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The Daily Wildcat

The Daily Wildcat


    Remembering Charles Schmid, local serial killer


    Courtesy of Wesley Treat

    Nicknamed as the “Pied Piper of Tucson,” Charles Schmid was found guilty for the murders of three teenage girls during the 1960s. This year marks the 50th anniversary of when he murdered his first victim, 15-year-old Alleen Rowe.

    It’s a frightening Tucson story many today aren’t familiar with — one involving teenagers, murder and the desert.

    On June 1, 1964, the Arizona Daily Star’s headlining news was about the jailbreak that had occurred the day prior. “Seven Prisoners Stage Jailbreak In Tucson; All But One Captured” read the front page headline. Among other things in the paper that day were articles about the news in Tucson, Arizona and the world. However, not a single word was mentioned about Alleen Rowe, the 15-year-old Palo Verde High School student who had gone missing the night before. Police believed Rowe had run away after receiving a call from Rowe’s distraught mother, and they stuck with their story for over a year, finding no evidence to suggest otherwise.

    “There are thousands of reasons why teenagers run away or leave home,” said Detective Sgt. Robert Wilhelm, in an article published in the Arizona Daily Star on Nov. 5, 1965. Wilhelm was head of the Missing Persons Detail of the Tucson Police Department.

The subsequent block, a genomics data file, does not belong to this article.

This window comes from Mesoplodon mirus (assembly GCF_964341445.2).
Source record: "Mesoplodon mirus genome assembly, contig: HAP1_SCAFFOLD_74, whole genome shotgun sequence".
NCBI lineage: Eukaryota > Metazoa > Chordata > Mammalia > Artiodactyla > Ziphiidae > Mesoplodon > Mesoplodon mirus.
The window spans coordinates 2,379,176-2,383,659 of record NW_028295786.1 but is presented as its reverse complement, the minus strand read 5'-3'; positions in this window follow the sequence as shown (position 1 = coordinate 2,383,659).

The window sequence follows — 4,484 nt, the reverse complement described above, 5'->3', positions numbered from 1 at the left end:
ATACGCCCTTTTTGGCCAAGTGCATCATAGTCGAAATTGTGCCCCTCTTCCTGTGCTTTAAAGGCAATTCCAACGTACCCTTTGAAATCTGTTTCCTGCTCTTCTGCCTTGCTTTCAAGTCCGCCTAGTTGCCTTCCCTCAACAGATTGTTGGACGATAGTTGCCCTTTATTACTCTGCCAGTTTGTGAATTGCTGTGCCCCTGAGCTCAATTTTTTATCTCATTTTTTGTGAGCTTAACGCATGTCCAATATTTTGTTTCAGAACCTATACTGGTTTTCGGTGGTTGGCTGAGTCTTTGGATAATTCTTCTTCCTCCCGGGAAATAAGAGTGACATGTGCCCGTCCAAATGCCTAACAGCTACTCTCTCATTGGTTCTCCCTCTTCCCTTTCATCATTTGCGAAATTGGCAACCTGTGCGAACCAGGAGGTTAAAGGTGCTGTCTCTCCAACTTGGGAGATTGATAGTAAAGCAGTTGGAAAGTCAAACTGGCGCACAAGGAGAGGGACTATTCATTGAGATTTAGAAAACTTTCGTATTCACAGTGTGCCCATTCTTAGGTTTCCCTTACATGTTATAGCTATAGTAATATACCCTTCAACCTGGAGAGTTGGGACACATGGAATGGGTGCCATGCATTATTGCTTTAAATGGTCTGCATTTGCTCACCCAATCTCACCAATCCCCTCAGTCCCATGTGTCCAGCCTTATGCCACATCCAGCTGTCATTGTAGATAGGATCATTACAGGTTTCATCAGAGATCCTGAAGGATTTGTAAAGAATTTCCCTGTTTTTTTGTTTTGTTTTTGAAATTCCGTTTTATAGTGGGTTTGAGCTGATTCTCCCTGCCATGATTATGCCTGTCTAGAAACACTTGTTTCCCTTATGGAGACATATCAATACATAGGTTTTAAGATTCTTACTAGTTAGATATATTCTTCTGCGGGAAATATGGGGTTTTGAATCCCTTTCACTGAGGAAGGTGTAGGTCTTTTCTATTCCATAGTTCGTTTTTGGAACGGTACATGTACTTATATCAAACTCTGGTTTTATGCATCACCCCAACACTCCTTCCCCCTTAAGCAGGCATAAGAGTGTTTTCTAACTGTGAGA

According to “The Tucson Murders” by John Gilmore, Rowe was an intelligent student who worked hard and seemed to have a promising future ahead of her. She was well-behaved, got along with her divorced parents and her two brothers and seemed to be a happy teenager. Her disappearance simply didn’t add up.

    Wilhelm’s article , titled “Four Tucson Teenage Girls Have Disappeared Into Thin Air,” discussed the disappearances of Gretchen and Wendy Fritz, Rowe and a fourth girl, Sandra Hughes, whose disappearance was later discovered to be unrelated. The four had gone missing at different times since Rowe vanished the year before, and while police believed otherwise, the parents of the Fritz sisters and Rowe were convinced their daughters had been murdered.

    They were correct.

    Charles Schmid was a man who, throughout high school, had always been a bit different. He dyed his hair often, wore makeup and had a habit of giving himself a birthmark on his face with axle grease. He wasn’t the best student and preferred to hang around Speedway Boulevard drinking with friends and driving around in the car his parents bought for him.

    Schmid was known to be a compulsive liar, especially to women. He had lied to get girls to sleep with him, earning their sympathy by telling them he had leukemia as a child, was almost sold into slavery across the border, had a string of awful foster parents and cared for sick siblings. He was able to put on a convincing façade in front of parents; he was said to be courteous toward mothers and was considered a gentleman. There were a handful of small run-ins with the law, but nothing too severe. Other than a few eccentricities, Schmid seemed to be a relatively normal guy.